War for freedom
Gulmina Bilal Ahmad
The allies and the Pakistan government have termed the military initiative as the war on terror. It is not. To my understanding, it is the war for freedom. Freedom of choice, of thought and movement.
Self-concept is a strange phenomenon. It encompasses not only our religious, social and political beliefs but is also based on a lethal cocktail of fact and fiction. An individual might be self-delusional to the extent that s/he starts living the delusion. Paranoia, schizophrenia and other forms of mental illness are based on a self-concept that is not rooted in reality. If this is diagnosed as mental illness at an individual level, then what is it called at a collective, societal level?
An individual who does not take responsibility for his/her actions is not considered reliable. Individuals who, in fact, actively try to disassociate themselves from the problem at hand when they themselves are the problem can be labelled delusional and schizophrenic at best. When a community or a nation tries to do it, what can it be called?
I am afraid we are that: delusional as a nation but also as part of the sub-groups and sub-cultures that we identify ourselves with. I have been working with the police for the past four years and I am surprised when they innocently ask till today, Â“Why does the public have a negative image of us? Why does the media hate us so much?” Engaging in dialogue with parliamentarians has led them to ask the same question. Individuals associated with non-profit organisations are no different than the religious leaders or army personnel who strongly believe that their brand of medicine is the only life-saving one.
We are at war. However, very few of us would like to admit it. The more philosophical amongst us would concur and say, yes war against poverty, or members of the restored and rejuvenated judiciary would declare war against injustice. Correct on both counts but, in my opinion, even before this we are at war against extremism and radicalisation that is not being recognised. We call it everything under the sun but war.
These thoughts were jostling in my mind during a talk shop when an old leftist declared that the “revolution has arrived”. According to the learned intellectual, the present predicament that we find ourselves in, i.e. the extremist mindset that is prevalent amongst us, compelling unfortunately a sizeable percentage of the population to either take up arms or support violent means, is the revolution. The revolt of the have-nots against the haves. Thus, the crises of terrorism are solely rooted in economic inequalities and injustices. This is one perspective.
There are others amongst us who declare that the root cause is actually a political one. They seek the roots in alleged global injustices. Denial is the classic symptom of a sick person. After losing 156 children and 522 men and women in the 80 suicide blasts and 497 bomb blasts in only 2009-10, we still question whose war is it? According to some reports, foreign investments have declined to $ 910.20 million from $ 1.4 billion in FY2008-09. Due to decline in investment, poverty and unemployment rates have gone up considerably. Poverty has reached 41.4 percent from 37.5 percent in 2008-09. Due to relentless terrorism acts in Pakistan, the World Bank has blocked two key loans worth $ 820 million till the conditions ameliorate.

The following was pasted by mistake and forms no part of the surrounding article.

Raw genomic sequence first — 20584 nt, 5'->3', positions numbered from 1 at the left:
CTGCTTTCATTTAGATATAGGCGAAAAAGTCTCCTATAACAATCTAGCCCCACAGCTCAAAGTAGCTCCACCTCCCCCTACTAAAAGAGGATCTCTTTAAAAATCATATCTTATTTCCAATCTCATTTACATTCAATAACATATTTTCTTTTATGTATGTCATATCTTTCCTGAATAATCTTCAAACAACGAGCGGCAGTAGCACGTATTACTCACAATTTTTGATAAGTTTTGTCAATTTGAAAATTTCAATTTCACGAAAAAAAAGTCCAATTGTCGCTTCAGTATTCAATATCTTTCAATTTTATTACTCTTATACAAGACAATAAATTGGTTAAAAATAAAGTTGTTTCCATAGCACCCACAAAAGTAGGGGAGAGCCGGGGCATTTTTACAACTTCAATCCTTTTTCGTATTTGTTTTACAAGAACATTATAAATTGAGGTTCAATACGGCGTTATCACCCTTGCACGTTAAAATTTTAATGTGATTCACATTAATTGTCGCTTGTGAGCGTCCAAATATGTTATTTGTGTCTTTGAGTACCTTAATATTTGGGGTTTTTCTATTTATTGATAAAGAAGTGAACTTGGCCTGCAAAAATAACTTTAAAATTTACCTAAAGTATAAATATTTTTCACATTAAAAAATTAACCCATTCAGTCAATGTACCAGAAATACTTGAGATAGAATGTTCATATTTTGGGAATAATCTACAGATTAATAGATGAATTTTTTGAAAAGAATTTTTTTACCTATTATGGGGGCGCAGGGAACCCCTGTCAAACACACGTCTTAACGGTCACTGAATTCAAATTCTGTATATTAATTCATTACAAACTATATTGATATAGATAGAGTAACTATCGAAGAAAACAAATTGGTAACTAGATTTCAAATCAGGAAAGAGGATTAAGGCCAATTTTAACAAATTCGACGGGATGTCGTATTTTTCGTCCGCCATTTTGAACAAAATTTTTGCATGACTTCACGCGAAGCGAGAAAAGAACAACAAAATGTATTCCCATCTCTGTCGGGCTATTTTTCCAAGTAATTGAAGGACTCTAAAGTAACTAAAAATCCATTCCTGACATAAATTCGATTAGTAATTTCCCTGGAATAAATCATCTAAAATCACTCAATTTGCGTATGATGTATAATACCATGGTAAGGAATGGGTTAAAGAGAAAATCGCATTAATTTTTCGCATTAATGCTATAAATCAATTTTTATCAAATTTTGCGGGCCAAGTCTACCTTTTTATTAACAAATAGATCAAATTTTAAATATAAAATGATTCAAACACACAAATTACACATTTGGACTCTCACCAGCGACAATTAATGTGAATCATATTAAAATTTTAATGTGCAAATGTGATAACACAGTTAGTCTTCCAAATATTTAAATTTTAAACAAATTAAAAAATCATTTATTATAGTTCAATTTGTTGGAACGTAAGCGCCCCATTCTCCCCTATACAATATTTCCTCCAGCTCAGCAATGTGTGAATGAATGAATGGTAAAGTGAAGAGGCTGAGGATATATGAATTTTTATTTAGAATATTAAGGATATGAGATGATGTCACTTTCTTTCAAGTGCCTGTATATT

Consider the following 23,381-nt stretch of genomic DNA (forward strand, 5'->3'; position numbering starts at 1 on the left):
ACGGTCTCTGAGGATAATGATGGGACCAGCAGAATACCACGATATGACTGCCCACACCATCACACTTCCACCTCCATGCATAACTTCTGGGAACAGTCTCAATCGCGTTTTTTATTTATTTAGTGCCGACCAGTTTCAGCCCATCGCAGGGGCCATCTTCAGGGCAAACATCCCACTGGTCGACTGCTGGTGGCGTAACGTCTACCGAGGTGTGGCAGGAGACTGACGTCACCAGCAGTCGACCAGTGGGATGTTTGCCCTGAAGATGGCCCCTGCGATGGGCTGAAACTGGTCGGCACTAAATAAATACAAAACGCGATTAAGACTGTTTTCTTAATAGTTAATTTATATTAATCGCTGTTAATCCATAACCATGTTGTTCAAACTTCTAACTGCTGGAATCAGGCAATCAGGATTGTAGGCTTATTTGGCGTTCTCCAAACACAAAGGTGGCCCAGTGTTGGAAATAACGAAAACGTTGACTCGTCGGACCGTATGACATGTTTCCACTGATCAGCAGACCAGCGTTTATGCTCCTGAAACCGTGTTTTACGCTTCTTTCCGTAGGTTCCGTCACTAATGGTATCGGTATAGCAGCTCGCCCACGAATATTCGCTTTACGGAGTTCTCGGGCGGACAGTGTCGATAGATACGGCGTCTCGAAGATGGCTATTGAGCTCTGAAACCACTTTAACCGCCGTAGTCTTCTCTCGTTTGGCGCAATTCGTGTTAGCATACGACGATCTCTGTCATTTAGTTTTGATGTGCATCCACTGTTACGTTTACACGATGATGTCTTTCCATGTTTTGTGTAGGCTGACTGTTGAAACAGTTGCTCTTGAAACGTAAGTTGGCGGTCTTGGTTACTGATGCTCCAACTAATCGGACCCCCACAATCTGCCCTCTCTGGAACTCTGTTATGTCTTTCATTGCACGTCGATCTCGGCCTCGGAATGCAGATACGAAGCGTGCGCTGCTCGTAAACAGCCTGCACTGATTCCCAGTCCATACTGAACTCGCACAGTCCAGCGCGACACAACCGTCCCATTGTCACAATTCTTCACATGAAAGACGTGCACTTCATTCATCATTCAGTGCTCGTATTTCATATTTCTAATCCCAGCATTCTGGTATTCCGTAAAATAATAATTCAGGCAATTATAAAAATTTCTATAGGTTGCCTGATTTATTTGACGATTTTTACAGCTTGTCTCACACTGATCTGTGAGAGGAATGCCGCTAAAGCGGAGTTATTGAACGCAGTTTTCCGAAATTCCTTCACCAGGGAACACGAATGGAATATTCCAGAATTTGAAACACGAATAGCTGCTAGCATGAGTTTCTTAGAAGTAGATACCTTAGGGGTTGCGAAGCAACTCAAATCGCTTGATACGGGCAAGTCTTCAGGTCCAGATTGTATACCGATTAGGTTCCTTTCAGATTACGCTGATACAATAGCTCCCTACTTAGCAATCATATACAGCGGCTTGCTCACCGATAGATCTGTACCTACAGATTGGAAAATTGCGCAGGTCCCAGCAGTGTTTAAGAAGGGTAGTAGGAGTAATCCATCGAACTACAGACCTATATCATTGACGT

Similarly, terrorism has increased the expenditure of the forces to meet their needs in the fight against terrorism. Pakistan has received a total disbursement of $ 11,998 million from the US under the Coalition Support Fund (CSF). Out of this amount, $ 3,129 million was economy-related aid, and security-related aid amounted to $ 8,869 million.
After such a gigantic human, social, political and economic toll, we still are not sure whose war it is?
Perhaps it is a matter of articulating the challenge before engaging in a discussion of alternatives. The allies and the Pakistan government have termed the military initiative as the war on terror. It is not. To my understanding, it is the war for freedom. Freedom of choice, of thought and movement. Thus, the three fundamental ‘Fs’ of free living. To paint extremism in economic, political or even religious terms is to be in denial. The Taliban, be they from any province or sectarian group, challenge our freedom to choose our lifestyles and compel us to develop myopic world visions. Terming the war as one for freedom is a first step.
This is not just a matter of semantics. After the September 11 attacks, the Bush administration toyed with the legal definition of terrorism. Terrorism was declared to be an act of war rather than a crime. Therefore, measures taken during times of war were, then, legally permissible. Terming it as war, not crime, also underlines the importance and need for a surgical, quick and effective response to terrorism, which has to be multi-faceted. Military and political action, effective coordination between various agencies, effective local intelligence gathering – all are ways that need t o be exhausted in our war. However, perhaps the first step is to frame it in the context that compels us to understand the gravity of the challenge.
It is important that we realise that we can never win a war unless first we recognise that we are in a state of war, identify the enemy and take corrective measures to fight him. Until we get treatment for this denial syndrome, we will keep mourning our lost loved ones and continue to seek refuge in absurd conspiracy theories.
Source: Daily Times